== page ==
OLYMPIA — With a record number of ducks counted on the northern breeding grounds this year, the Washington Fish and Wildlife Commission approved migratory waterfowl hunting seasons for this fall and winter during a public meeting in Olympia Aug. 8-9.
The commission, a citizen panel appointed by the governor to set policy for the Washington Department of Fish and Wildlife (WDFW), also approved a new regulation that requires hunters to leave on site the hooves of any elk taken in southwest Washington to help minimize the spread of a disease that affects the region’s herds.
Under the waterfowl hunting package, most hunting opportunities in Washington will be similar to last year. That includes a statewide duck season that will be open for 107 days, starting Oct. 11-15 and continuing Oct. 18-Jan. 25. A special youth hunting weekend also is scheduled Sept. 20-21.
Limits for mallard, pintail, scaup, redhead, goldeneye, harlequin, scoter and long-tailed duck will remain the same as last season. But the commission reduced the daily bag limit for canvasback to one per day because of decreasing numbers throughout North America.
Goose hunting seasons will vary among management areas across the state, but most open mid-October and run through late January. Limits for most geese did not change, except the commission did increase the daily bag limit for cackling geese in southwest Washington from three to four.
The commission also increased the overall harvest quota for dusky Canada geese in southwest Washington from 45 to 85 birds. As in previous years, hunters are limited to one dusky Canada goose a season in southwest Washington.
The goose and duck hunting seasons approved by the commission are based on state and federal waterfowl population estimates and guidelines. According to those estimates, a record number of ducks – approximately 49 million – were on the breeding grounds this spring in Canada and the United States.
Details on the waterfowl hunting seasons will be available later this week on WDFW’s website at http://wdfw.wa.gov/hunting/regulations/.
In other action, the commission approved several land transactions, including the purchase of two parcels totaling nearly 2,900 acres of shrub-steppe in Yakima County. The land, located about five miles west of Naches, serves as critical habitat for a variety of wildlife, and is an important connection between summer and winter range for the Yakima elk herd.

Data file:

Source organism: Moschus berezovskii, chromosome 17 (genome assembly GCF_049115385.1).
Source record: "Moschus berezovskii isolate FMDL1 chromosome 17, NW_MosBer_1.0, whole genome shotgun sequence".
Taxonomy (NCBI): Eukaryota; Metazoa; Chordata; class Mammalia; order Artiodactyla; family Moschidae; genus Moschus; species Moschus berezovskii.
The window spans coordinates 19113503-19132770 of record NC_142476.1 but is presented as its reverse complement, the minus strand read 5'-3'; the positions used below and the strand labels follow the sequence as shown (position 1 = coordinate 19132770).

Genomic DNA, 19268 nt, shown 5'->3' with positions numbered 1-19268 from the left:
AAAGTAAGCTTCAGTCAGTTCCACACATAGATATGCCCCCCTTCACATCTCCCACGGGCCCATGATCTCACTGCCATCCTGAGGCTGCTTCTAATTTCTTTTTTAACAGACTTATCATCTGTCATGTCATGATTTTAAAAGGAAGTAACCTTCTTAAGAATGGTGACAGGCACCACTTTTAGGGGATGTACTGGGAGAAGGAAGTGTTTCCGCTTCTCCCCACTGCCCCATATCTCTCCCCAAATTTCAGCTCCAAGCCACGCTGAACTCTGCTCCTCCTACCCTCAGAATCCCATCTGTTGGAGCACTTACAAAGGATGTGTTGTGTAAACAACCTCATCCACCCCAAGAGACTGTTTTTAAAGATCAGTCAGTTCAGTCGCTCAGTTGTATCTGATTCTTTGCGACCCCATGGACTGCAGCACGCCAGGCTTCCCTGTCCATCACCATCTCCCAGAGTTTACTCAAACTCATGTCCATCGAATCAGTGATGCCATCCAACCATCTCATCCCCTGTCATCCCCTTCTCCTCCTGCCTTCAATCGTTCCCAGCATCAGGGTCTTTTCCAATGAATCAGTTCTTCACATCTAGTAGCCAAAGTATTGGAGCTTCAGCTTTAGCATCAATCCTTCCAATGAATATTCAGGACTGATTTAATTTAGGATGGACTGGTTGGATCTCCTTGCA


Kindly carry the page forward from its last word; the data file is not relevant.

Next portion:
The two parcels will be acquired through a partnership with the Rocky Mountain Elk Foundation, Cowiche Canyon Conservancy and the state Department of Ecology (DOE). The 2,588-acre property will be purchased for $1.38 million, while a 305-acre property will cost $170,000.
DOE and the Kennewick Irrigation District are providing the funding to acquire the two parcels to mitigate for the loss of shrub-steppe habitat that was converted to agricultural land. The properties will be managed as part of WDFW’s Oak Creek Wildlife Area.
The commission also received a briefing on a scientific panel’s determination that the disease that leaves elk in the St. Helens and Willapa Hills areas of southwest Washington with misshapen hooves likely involves a type of bacterial infection.
Members of the panel, composed of veterinarians and researchers throughout the state, agreed that the disease closely resembles contagious ovine digital dermatitis in sheep. The panel's diagnosis is consistent with the findings of the USDA National Animal Disease Center and four other independent diagnostic laboratories that have tested samples of elk hooves submitted by WDFW since last year.
For more information on elk hoof disease, see WDFW’s recent news release at http://wdfw.wa.gov/news/jun2314a/ and the department’s wildlife health webpage at http://wdfw.wa.gov/conservation/health/hoof_disease/.
In other business, the commission conducted public hearings on the 2015-2021 Game Management Plan and proposed updates to the state Hydraulic Code.
The commission also received briefings on the department’s legislative proposals for 2015, proposed 2015-2017 operating and capital budget requests, and new potential revenue sources.
In addition, the commission was briefed on the impacts of a possible reduction in state General Funds. The potential cuts are in response to Gov. Jay Inslee’s directive to state agencies to prioritize their activities and identify reductions totaling 15 percent.